This book marks a magnum opus on Satan for an author who has been writing about the topic for forty years, yet it is one written for a general audience and replete with folksy rhetorical devices. To wit: "Wait a minute!" (104); "believe it or not" (163); [Abaddon is] "definitely 'A Bad 'Un'" (159); and, best of all, "No way, José. Not yet, Josette" (117). It is certainly surprising to find these colloquialisms in a book from Cambridge University Press. Or, should I say: Wow!
Distracting as these little gems might be to the scholarly reader, Kelly has produced an important historiographical study, marshalling considerable evidence that traditional popular and even scholarly views of Satan derive from careless reading of the evidence or deliberate exaggerations/fabrications on the part of ancient scholars. The problem starts with the terminology, and Kelly reveals how ancient and modern writers blithely equated daimon, diabolos, and pone¯ros.
Some material is familiar, for example, that the Garden of Eden account speaks only of a serpent and not of Satan, but Kelly proves how later writers, engaging in "retro-fitting" (14), re-wrote or re-interpreted the account to fit their own views. Initially Satan plays a positive role in the divine governance of the world and "not only reports on earthly matters but also serves as executor . . . of the approved action. But it is Yahweh who makes the decisions" (27). Kelly believes that Satan preserved this role as late as Mark's temptation scene: ". . . It is clear that (the temptation) was an experience that (Jesus) was required to undergo as part of his preparation" (80). That is, Satan served God and every ruler needs someone to do the dirty work.
But the positive role could not hold. Satan's transition to a negative figure began with the Septuagint when the translators used Greek terms for "opponent" instead of terms implying a divine agent. The Jewish Apocrypha added sinful angels and equated one of them, Mastema, with Satan (38). The early Christians inherited this later tradition.
Much of the book follows this line of inquiry. Kelly investigates the many uses of "Satan" and "Devil" in the New Testament and easily demonstrates the variety, imprecision, and confusion of terms. Such diversity, however, would not last. The Fathers started to put together a comprehensible if inaccurate demonology. [End Page 103] Starting with Justin, the Eden serpent became Satan, the angels who mated with women (Gen 6) shared Satan's fall, evil angels metamorphosed into the gods of the pagans, and they were "also the grubby little parasitic possessing Demons of the gospels (2 Apol., chs. 5–6). Wow!" (177).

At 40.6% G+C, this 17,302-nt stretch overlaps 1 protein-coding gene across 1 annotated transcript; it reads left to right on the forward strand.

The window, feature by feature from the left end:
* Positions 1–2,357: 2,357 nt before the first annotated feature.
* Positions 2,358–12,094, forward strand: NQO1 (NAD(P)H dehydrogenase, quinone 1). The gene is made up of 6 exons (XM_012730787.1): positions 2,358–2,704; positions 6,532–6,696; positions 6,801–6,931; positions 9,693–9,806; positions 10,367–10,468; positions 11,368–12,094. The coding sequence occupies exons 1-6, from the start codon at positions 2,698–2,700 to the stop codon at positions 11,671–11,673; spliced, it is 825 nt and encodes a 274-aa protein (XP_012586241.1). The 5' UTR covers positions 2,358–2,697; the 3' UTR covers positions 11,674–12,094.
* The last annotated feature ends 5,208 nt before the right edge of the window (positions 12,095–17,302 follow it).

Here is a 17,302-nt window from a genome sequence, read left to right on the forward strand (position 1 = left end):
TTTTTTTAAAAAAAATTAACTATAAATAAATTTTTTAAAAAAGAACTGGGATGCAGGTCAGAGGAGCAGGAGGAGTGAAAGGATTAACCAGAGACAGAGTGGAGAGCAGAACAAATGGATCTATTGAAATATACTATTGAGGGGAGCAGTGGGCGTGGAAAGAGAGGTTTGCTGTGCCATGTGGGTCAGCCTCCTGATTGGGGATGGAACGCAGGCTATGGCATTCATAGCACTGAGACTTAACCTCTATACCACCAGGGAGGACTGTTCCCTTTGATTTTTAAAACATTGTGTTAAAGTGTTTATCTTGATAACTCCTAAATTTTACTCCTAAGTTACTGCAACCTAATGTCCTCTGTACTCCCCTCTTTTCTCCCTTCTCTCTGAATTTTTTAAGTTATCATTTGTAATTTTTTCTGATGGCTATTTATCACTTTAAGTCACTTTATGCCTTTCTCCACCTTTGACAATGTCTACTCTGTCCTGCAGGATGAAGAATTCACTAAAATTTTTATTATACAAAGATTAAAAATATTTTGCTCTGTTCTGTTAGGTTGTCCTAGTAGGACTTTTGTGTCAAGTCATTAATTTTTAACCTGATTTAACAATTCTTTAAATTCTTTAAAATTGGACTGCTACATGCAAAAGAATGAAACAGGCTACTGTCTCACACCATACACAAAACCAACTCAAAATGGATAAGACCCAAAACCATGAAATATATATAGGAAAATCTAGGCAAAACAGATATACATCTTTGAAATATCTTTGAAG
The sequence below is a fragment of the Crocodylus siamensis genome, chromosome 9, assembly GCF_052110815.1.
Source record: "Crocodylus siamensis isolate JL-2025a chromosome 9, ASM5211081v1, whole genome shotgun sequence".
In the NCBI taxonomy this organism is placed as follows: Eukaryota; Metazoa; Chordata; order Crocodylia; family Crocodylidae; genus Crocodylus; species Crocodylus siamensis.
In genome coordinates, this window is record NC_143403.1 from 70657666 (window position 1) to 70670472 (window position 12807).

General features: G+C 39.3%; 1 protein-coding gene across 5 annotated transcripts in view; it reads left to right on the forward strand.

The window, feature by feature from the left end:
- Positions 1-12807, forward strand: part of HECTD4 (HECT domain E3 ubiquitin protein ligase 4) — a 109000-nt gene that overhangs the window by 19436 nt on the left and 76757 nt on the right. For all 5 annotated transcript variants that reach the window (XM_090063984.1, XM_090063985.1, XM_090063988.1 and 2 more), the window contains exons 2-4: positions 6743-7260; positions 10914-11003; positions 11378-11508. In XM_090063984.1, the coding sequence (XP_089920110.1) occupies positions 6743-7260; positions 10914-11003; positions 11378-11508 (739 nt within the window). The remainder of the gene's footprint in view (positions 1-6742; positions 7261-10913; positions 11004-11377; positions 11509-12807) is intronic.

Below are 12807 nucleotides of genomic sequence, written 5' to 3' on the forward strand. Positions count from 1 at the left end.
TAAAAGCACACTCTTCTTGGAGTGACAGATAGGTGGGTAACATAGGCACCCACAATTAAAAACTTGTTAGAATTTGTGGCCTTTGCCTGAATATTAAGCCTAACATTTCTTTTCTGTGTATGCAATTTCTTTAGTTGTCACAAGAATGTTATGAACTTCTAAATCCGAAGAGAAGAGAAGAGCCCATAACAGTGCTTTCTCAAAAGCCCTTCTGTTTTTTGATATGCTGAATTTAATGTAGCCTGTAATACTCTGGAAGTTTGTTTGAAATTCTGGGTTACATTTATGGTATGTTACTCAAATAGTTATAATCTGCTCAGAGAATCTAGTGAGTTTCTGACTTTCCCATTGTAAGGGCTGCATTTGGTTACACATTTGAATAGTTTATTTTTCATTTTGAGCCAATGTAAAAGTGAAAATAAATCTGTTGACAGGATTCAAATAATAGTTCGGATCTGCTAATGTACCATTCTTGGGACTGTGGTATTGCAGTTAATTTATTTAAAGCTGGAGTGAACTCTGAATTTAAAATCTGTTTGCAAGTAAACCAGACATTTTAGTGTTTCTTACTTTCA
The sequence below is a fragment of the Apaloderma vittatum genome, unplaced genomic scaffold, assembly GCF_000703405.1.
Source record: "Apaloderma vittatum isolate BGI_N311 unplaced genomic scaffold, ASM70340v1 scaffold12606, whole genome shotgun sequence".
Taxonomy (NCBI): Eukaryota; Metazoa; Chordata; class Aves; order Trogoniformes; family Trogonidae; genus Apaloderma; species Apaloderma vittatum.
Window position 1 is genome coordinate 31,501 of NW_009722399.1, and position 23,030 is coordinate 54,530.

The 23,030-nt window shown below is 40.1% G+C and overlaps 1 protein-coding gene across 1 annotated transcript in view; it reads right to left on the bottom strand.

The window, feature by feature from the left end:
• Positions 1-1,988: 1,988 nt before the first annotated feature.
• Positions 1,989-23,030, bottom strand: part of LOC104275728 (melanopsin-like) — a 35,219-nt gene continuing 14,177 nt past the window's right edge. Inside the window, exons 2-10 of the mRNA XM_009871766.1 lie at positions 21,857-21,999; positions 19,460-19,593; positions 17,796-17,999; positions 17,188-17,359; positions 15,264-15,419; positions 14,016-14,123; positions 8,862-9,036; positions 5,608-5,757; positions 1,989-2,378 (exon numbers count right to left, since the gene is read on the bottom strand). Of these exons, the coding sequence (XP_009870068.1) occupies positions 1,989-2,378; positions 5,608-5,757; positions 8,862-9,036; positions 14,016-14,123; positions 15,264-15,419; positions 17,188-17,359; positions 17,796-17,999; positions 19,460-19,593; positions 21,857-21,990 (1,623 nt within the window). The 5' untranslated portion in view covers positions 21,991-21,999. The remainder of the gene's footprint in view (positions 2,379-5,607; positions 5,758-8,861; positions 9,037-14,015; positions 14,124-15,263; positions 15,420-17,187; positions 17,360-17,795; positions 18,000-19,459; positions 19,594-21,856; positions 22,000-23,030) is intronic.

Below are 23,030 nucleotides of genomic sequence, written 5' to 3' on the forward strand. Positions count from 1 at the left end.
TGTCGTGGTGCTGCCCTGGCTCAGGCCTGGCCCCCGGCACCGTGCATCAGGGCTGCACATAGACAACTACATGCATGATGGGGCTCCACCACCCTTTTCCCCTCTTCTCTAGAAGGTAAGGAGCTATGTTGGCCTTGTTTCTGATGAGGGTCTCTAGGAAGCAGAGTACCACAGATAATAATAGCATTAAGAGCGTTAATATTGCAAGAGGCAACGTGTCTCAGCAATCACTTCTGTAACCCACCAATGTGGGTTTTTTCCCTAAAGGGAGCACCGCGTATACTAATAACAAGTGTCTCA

Once begun, the patristic creative process grew until it produced what Kelly calls "Lucifer and the NEW BIOGRAPHY of Satan" (ch. 9), and he identifies the villain of the piece: "The Hijacking of Isaiah 14 by Origen" (191). Allegorizing enabled Origen to find the devil in any number of Old Testament passages, but Kelly gives him no credit for elevating the notion of Satan to a pre-mundane fall that obviated such difficult theories as Cyprian's claim that Satan's sin was jealousy of Adam and Eve. Instead, thanks to Origen, "the Christian religion was transformed, in effect, into a Zoroastrian system" except that "in post-Origen Christianity the Principle of Good created the Principle of Evil" (198). Once this "trendy new theory initiated by Origen" (201) caught on, Satan was discovered in the Book of Revelation and soon entered the baptismal liturgy. The last third of the book trots through medieval demonology (Aquinas, Jacob of Voragine), literature (Milton), and art together with some unconvincing modern theories.
In such a polemical piece overstatements inevitably appear. Discussing 2 Cor 6.14–16, Kelly claims that scholars do not know what Beliar really means, but what counts is that Paul and the Corinthians did (65). And did Paul really mean "the first death" when he spoke of "death coming into the world" (77)? Such points as these, however, do not diminish the overall value of the book.